Since we started using ollas back in 2005, we found out that the plants grow faster, better, and stronger near the ollas. And another advantage is that we cut out watering bill in half! Of course, this went along with many water conservation efforts.
By making your own Self Watering Containers, your garden becomes:
Patio, Deck & Balcony Friendly
Make your own using SWP (Self Watering Pots) using clay pot irrigation or “Ollas.”
We would recommend that if you live in a frost, snow or ice prone area that you dig up the pots up at the end of the growing season to prevent breakage over cold winter months or if a container garden, that you move the containers to protected spaces. When turning over your soil at the end of a growing season, clean off any clinging roots and scrub to remove any salt or soil build up to free the pores of The Waterpot™ If you have a high mineral content in your soil a solution of 1:1 vinegar and water left inside the vessel for a few hours will help dissolve the mineral build up.
What’s an olla? That was one of my first questions when I first heard the word. The basic definition of an olla is an unglazed pot. Ollas have been used for centuries for irrigation in dry climates. The olla is buried next to plants, filled with water, and the water slowly weeps out from the porous clay pot. As the water weeps into the soil, the soil is kept moist, and the plants roots are watered from the moisture.
After reading about ollas I decided I’d give it a try and see how it works. First thing I did was research on where to buy ollas for my garden. My beds are about 2-1/2′ x 5′ so I figured I would need 3-4 pots per bed in order to obtain the proper moisture. Shocking results! I couldn’t believe the prices for a small unglazed pot needed to do this $20-$40 dollars each depending on the size.
Plan B… make my own!My new research on how to make my own ollas came back with very few results, however just enough to figure how to do it, and how to do it cost effectively. This is sort of hybrid system of all of the different systems I found online. I designed it to work exactly(hopefully) the way I want it to water my garden.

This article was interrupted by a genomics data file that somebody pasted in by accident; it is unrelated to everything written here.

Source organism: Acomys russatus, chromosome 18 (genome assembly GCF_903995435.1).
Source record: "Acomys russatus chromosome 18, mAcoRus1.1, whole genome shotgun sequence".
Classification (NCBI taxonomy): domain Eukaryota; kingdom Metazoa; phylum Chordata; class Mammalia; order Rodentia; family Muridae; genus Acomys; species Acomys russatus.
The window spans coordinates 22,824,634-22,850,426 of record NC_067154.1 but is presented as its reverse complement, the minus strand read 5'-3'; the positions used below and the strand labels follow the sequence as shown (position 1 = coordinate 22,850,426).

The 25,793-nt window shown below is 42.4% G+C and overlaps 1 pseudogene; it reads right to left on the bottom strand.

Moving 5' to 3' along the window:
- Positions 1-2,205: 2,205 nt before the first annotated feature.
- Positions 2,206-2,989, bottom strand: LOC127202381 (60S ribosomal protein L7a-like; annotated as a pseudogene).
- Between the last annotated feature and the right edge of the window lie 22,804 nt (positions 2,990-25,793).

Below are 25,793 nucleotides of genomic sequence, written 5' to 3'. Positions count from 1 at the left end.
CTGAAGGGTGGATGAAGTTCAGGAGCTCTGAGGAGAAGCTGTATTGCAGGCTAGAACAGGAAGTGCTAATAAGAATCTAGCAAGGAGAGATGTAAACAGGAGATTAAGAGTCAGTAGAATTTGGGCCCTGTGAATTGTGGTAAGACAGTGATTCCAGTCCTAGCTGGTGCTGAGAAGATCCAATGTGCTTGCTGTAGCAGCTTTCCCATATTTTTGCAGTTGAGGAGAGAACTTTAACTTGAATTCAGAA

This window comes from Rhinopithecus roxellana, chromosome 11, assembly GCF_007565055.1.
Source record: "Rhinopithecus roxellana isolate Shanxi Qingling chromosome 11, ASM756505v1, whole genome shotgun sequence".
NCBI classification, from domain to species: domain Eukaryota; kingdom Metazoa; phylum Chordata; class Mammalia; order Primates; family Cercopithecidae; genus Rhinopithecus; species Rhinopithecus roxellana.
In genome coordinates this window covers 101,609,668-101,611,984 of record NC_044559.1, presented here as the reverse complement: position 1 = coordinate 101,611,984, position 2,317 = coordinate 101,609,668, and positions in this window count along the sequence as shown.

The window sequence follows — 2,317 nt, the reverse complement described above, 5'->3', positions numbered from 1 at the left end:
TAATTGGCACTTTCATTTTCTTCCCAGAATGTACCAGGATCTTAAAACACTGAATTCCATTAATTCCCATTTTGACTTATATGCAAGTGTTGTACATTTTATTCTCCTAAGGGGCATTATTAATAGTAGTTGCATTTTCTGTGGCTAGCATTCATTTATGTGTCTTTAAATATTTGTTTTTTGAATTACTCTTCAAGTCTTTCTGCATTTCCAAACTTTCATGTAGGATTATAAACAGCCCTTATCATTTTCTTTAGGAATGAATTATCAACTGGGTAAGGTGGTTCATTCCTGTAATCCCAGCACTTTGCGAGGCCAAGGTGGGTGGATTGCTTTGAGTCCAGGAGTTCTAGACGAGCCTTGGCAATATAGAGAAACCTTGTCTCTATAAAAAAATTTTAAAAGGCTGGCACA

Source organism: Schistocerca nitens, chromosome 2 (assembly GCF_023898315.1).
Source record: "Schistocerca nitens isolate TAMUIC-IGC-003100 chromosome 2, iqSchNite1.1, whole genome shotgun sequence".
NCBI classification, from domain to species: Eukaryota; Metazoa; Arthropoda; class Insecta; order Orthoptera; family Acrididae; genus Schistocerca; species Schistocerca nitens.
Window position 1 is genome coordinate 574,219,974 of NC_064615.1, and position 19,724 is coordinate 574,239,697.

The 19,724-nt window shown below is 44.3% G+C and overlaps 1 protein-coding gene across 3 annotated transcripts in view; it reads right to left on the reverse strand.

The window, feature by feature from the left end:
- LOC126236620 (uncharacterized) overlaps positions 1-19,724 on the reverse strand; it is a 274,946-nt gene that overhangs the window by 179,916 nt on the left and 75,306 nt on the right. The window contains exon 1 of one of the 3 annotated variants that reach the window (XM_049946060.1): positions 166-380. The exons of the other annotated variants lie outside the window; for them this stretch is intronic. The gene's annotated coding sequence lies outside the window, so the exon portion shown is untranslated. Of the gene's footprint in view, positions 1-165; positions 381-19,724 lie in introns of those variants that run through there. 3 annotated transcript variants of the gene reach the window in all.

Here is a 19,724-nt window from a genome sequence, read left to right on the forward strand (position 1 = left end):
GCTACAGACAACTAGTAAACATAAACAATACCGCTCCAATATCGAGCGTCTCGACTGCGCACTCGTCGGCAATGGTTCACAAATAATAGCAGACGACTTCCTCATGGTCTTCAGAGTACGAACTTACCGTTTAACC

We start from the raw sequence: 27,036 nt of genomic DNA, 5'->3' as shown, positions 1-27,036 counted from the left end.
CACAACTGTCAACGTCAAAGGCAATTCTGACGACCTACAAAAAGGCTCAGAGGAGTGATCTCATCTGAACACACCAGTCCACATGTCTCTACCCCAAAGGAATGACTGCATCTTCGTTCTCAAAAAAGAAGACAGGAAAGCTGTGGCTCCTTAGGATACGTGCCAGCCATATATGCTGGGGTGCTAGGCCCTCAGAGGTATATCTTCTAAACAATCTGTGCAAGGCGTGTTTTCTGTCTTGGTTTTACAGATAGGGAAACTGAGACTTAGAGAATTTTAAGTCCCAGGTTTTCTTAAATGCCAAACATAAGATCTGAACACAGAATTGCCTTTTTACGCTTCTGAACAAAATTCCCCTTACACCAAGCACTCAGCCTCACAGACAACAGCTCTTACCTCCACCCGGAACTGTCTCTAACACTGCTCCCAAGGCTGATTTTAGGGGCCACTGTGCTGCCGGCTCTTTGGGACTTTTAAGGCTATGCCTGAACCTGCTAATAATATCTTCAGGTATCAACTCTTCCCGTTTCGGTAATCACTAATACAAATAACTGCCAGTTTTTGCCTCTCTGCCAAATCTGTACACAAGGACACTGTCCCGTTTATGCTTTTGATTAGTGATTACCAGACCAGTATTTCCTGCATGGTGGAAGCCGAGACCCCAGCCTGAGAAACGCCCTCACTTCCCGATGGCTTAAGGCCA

Down the middle of the raised garden bed.
Buried in both beds… weeping away.
So far so good.I have one liter bottles attached to each system and I’m filling them up once a day. I’ll probably add a two litter bottle and refill it every other day. Ideally I could plumb both beds up to a five gallon bucket and not have to water for over a week. Because I just transplanted, I am doing a little supplemental watering to help the roots establish themselves, but not much. After another week I’ll stop all supplemental watering and allow only the ollas to water. The area around the ollas does really stay moist, so I haven’t been watering in those areas, just a little water towards the outside edge of the box.
If this project does well, and keeps the plants watered, I’ll provide a “how to” on making this system. I’ll give another update in a few weeks.
Almost forgot! Cost to make this system… less than $25 per bed.
Please feel free to comment below.
I first read about ollas (pronounced oh-yah) over at Little Homestead in the City. Basically it’s an ancient irrigation method that uses unglazed, porous clay pots buried within the root zones of plants. Water poured into the exposed necks of the pots (or pitchers) naturally seeps into the soil, providing a continuous supply of water to the plants.
I’m intrigued by any method of watering that reduces consumption and is more natural. Ollas seem like the perfect answer, but premade ones can be expensive if you’re using them to irrigate everything.
Then I found a gardener named Matt who posted an excellent how-to for making your own ollas using nothing more than inexpensive terra cotta pots.
I followed Matt’s tutorial, and here’s how it went:
STEP ONE: ACQUIRE INEXPENSIVE POTS
This time of year they’re easy to find, and I bought these 15-inch pots for $1 each at Job Lot.
STEP TWO: SEAL ONE END OF THE OLLA
You don’t want water flowing out of the bottom of your finished product. Before gluing and stacking the pots, I sealed one drain hole using a 2×2 inch tile left over from a remodeling project.
I should mention here that my adhesive of choice was Gorilla Glue. I debated buying silicone, but wanted to keep the experiment cheap, so I used what I already had. According to their Web site, Gorilla Glue is waterproof.
STEP THREE: GLUE THE EDGES OF THE POTS AND STICK THEM TOGETHER
It really couldn’t have been easier. The pots are stable in the center. With Gorilla Glue you have to put pressure on the adhesive while it cures. The best I could do was tape and rocks. It worked.
As you can see, the glue expands when it dries, creating a water-tight seal.
STEP FOUR: DIG HOLE, INSERT OLLA
I chose to place this one near my young pumpkins. If the plants weren’t established, I would have planted seeds closer to the olla. However, digging around these delicate young plants was precarious, so I kept my distance.
STEP FIVE: BURY OLLA
STEP SIX: VISIT YOUR RAIN BARREL AND GET A BUCKET OF WATER
These ollas will hold approximately 3/4 of a gallon, so fill ’em up!